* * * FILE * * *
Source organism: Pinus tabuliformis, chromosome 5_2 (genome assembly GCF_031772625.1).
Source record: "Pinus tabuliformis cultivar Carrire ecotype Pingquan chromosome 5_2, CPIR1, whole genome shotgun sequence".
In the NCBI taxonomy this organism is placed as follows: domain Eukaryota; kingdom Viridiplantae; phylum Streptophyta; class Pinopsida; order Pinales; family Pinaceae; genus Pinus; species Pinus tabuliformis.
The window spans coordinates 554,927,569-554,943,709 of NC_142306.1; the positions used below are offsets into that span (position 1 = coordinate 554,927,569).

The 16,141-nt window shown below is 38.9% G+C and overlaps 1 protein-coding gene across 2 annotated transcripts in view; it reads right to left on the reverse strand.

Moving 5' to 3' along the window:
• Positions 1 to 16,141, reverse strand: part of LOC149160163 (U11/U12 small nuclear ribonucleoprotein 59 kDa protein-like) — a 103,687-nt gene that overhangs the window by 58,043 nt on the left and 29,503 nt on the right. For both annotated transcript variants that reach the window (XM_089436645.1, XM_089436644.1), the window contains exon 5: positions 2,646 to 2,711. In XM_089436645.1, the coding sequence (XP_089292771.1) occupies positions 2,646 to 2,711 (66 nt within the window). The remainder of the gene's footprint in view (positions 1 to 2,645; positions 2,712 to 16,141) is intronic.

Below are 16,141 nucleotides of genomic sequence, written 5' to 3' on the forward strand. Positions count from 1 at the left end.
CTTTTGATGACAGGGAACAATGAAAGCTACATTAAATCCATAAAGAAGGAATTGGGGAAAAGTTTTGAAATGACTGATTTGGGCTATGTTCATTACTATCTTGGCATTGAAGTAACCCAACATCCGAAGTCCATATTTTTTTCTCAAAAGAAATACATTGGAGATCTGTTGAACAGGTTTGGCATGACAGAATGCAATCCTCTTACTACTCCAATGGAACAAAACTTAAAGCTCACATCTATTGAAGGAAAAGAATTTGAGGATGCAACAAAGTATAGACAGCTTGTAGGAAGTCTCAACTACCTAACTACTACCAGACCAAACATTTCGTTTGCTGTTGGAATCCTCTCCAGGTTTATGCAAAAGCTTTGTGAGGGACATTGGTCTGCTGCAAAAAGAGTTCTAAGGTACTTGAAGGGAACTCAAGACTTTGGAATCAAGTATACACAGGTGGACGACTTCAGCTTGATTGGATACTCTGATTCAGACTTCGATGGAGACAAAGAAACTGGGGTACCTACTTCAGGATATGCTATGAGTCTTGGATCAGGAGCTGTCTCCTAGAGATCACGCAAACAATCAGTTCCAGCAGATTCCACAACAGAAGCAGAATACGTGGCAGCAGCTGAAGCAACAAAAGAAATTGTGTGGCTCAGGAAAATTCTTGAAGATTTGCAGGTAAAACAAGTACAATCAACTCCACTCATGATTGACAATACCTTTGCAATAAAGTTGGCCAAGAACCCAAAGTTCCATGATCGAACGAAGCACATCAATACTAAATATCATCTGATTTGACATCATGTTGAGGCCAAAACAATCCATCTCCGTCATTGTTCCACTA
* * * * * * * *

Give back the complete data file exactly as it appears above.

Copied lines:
Source organism: Pinus tabuliformis, chromosome 5_2 (genome assembly GCF_031772625.1).
Source record: "Pinus tabuliformis cultivar Carrire ecotype Pingquan chromosome 5_2, CPIR1, whole genome shotgun sequence".
In the NCBI taxonomy this organism is placed as follows: domain Eukaryota; kingdom Viridiplantae; phylum Streptophyta; class Pinopsida; order Pinales; family Pinaceae; genus Pinus; species Pinus tabuliformis.
The window spans coordinates 554,927,569-554,943,709 of NC_142306.1; the positions used below are offsets into that span (position 1 = coordinate 554,927,569).

The 16,141-nt window shown below is 38.9% G+C and overlaps 1 protein-coding gene across 2 annotated transcripts in view; it reads right to left on the reverse strand.

Moving 5' to 3' along the window:
• Positions 1 to 16,141, reverse strand: part of LOC149160163 (U11/U12 small nuclear ribonucleoprotein 59 kDa protein-like) — a 103,687-nt gene that overhangs the window by 58,043 nt on the left and 29,503 nt on the right. For both annotated transcript variants that reach the window (XM_089436645.1, XM_089436644.1), the window contains exon 5: positions 2,646 to 2,711. In XM_089436645.1, the coding sequence (XP_089292771.1) occupies positions 2,646 to 2,711 (66 nt within the window). The remainder of the gene's footprint in view (positions 1 to 2,645; positions 2,712 to 16,141) is intronic.

Below are 16,141 nucleotides of genomic sequence, written 5' to 3' on the forward strand. Positions count from 1 at the left end.
CTTTTGATGACAGGGAACAATGAAAGCTACATTAAATCCATAAAGAAGGAATTGGGGAAAAGTTTTGAAATGACTGATTTGGGCTATGTTCATTACTATCTTGGCATTGAAGTAACCCAACATCCGAAGTCCATATTTTTTTCTCAAAAGAAATACATTGGAGATCTGTTGAACAGGTTTGGCATGACAGAATGCAATCCTCTTACTACTCCAATGGAACAAAACTTAAAGCTCACATCTATTGAAGGAAAAGAATTTGAGGATGCAACAAAGTATAGACAGCTTGTAGGAAGTCTCAACTACCTAACTACTACCAGACCAAACATTTCGTTTGCTGTTGGAATCCTCTCCAGGTTTATGCAAAAGCTTTGTGAGGGACATTGGTCTGCTGCAAAAAGAGTTCTAAGGTACTTGAAGGGAACTCAAGACTTTGGAATCAAGTATACACAGGTGGACGACTTCAGCTTGATTGGATACTCTGATTCAGACTTCGATGGAGACAAAGAAACTGGGGTACCTACTTCAGGATATGCTATGAGTCTTGGATCAGGAGCTGTCTCCTAGAGATCACGCAAACAATCAGTTCCAGCAGATTCCACAACAGAAGCAGAATACGTGGCAGCAGCTGAAGCAACAAAAGAAATTGTGTGGCTCAGGAAAATTCTTGAAGATTTGCAGGTAAAACAAGTACAATCAACTCCACTCATGATTGACAATACCTTTGCAATAAAGTTGGCCAAGAACCCAAAGTTCCATGATCGAACGAAGCACATCAATACTAAATATCATCTGATTTGACATCATGTTGAGGCCAAAACAATCCATCTCCGTCATTGTTCCACTA